1. Spellstrike: allow as a standard action the magus to cast a 1 standard action casting time touch spell and then at any time during that round make a melee attack as a free action that would deliver the spell as well as whatever damage it would normally do. If holding a charge on a touch spell allow it to be delivered via normal melee attack.
In essence this would work much like any normal caster being able to cast a touch spell then at any time during that round attempt to deliver it as a free action with a melee touch attack. And if holding a charge on a touch spell being able to deliver it via an unarmed strike or natural weapon attack.
2. Spell combat: remove the forced concentration check, many times this will be needed anyway.. but remove the arbitrary requirement for it. Also remove the penalty to hit when using it.
Limited resources of the magus' bard casting will hold this in check. At higher levels the penalty is lessened and removed- the levels where this power is increasingly strong. At low levels its currently near useless, and certainly not worth the burn on the resources.
3. Magus arcana: don't fuel it via spell slots, rather fuel them via swift actions.
Much like an inquisitor can burn swift actions for bonuses, let the magus do likewise. The power level of the arcana imho should be around the same value as it seems to fill the same niche.
4. Alter the 10th level ability to have magus levels count as 1/2 ftr levels for feats. Change this to magus level-3 and have it start at magus level 7.
We've learned that in 3e having things progress at 1/2 the rate of another class is a mistake. Paizo has fully embraced this with the skills overhaul and Paladin/Ranger casting level. I applaud them for this realization as WotC never did. Now extend that realization here.
5. Spell list: play with the spell list to include some spells at a reduced level for magi as opposed to wizards.
Some tweaking here needs to be done. Currently its a much reduced list, while all the other 2/3 casters have spells that take this into account. Both the narrow focus of the spells and the increasingly lower relative spell power to a full wizard is too much.
With the advent of the magus and spellstrike, I figured I'd ask this question:
What is the threat range of a held touch spell when its delivered by an unarmed strike or natural weapon?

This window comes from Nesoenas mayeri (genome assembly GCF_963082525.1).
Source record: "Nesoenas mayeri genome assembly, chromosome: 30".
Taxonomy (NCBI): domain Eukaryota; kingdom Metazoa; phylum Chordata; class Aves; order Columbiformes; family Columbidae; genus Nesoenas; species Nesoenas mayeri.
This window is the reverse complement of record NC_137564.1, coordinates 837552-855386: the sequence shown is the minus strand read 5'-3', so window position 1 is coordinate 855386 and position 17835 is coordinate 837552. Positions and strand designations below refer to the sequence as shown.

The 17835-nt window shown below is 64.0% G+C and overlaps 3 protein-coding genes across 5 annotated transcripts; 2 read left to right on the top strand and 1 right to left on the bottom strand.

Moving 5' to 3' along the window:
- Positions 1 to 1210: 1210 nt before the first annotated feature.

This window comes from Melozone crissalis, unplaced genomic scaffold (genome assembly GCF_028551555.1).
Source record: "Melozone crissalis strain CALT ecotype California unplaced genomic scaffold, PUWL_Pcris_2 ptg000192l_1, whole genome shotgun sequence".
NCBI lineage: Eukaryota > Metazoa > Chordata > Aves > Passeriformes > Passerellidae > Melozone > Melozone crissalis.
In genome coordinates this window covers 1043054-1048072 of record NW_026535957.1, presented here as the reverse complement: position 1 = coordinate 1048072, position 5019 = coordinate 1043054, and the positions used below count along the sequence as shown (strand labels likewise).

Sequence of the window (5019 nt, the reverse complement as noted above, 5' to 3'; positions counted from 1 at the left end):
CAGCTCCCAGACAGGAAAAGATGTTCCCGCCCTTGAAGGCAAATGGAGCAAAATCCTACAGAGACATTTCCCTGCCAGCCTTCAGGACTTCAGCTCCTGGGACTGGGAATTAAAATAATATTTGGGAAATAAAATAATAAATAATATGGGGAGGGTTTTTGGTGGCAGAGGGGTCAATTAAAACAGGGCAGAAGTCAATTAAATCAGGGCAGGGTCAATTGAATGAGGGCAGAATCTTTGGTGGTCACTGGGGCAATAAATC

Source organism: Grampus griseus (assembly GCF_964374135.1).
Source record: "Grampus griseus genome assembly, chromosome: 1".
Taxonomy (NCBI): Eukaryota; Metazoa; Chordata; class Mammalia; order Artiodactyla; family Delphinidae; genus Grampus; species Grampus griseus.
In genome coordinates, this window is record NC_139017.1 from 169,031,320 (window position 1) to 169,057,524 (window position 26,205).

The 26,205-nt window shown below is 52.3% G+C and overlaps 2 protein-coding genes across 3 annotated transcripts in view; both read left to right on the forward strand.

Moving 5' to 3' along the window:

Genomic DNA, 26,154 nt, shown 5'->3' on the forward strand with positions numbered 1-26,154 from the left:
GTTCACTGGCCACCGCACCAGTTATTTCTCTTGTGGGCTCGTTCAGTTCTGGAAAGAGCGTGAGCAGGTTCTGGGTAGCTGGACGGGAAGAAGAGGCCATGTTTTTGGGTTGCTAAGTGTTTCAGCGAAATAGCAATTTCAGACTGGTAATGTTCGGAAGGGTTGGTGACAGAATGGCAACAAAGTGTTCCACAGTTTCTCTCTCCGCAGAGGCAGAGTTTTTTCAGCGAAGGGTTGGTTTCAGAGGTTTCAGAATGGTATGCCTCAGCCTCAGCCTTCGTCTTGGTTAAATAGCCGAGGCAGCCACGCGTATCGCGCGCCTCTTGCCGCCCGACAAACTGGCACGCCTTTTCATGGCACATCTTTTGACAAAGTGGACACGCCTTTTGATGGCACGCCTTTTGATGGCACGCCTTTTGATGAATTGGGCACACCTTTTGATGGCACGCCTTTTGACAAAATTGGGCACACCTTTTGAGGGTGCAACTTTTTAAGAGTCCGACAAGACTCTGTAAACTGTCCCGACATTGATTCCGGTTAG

PC1 has improved crit touch spells, improved unarmed strike and punches to deliver a held shocking grasp. Is it a 19-20/x2 or a 20/x2?
PC2 has improved crit: claw, a claw natural attack and claws to deliver a held shocking grasp spell. Is it 19-20/x2 or a 20/x2?
PC3 has a 20/x3 natural attack and uses it to deliver a held shocking grasp spell. Is it 20/x2 or 20/x3?
Whatever answers apply here should likely apply for the magus' spellstrike baring a rules exception for them.
I was wondering if anyone has done a comparison between the two as of yet?
I'm wondering how well the Monk compares to the fighter.
On the fighter's side there is manyshot and weapon training while on the monk's side there is improved flurry (8th), ki points (for extra attacks), and greater flurry (15th).
What are people thinking here?
Mike Ethridge wrote:
At best they will know what square you are in, but you will still be not visible to them.
Ask your DM if you can negate sneak attacks from a greater invisible attacker if they are making noise.
As Josh has asked that this discussion not take place on the FAQ thread, I figured I would start it up on it's own thread.
If reading this thread offends you in some way, please feel free not to read it or spam comments on it that will only prolong this thread and place it more often on the front of the lists enraging you even further.
That disclaimer over..
Josh stated that this rule and associated house rule makes things simpler.
I disagree and don't see how this is the case.
Some spells appear on multiple spell lists, and this was evidently too confusing a concept for some. These same people evidently objected that others, more knowledgeable, had purchased items for less gp than they did.
They were able to do this because they understood how scrolls worked and looked at other spell lists. They didn't need to do so, and could have paid a (higher) price by simply looking at their own spell list.
The poster child for this was the spell 'lesser restoration' which is a 2nd level cleric spell and a 1st level paladin spell. Thus a divine scroll of it at minimum caster levels is either 150gp for a 3rd CL scroll scribed by a cleric, or 25gp for a 1st CL scroll scribed by a paladin.
Somehow this single spell really annoys people. If that is truly the case, then the easiest and least impacting house rule would be to make the spell a 2nd level paladin spell rather than a 1st level one. In the end it would cause less confusion and affect less people.
Some people have defended this removal by saying that paladins don't scribe scrolls. Yet there are readily available scrolls of paladin only spells available and they are not clamoring for their removal. Perhaps now they will simply out of their insane dislike for a 1st level lesser restoration spell. I don't know it seems irrational, but c'est la vie. Again I say address this at the root.. alter the spell in question.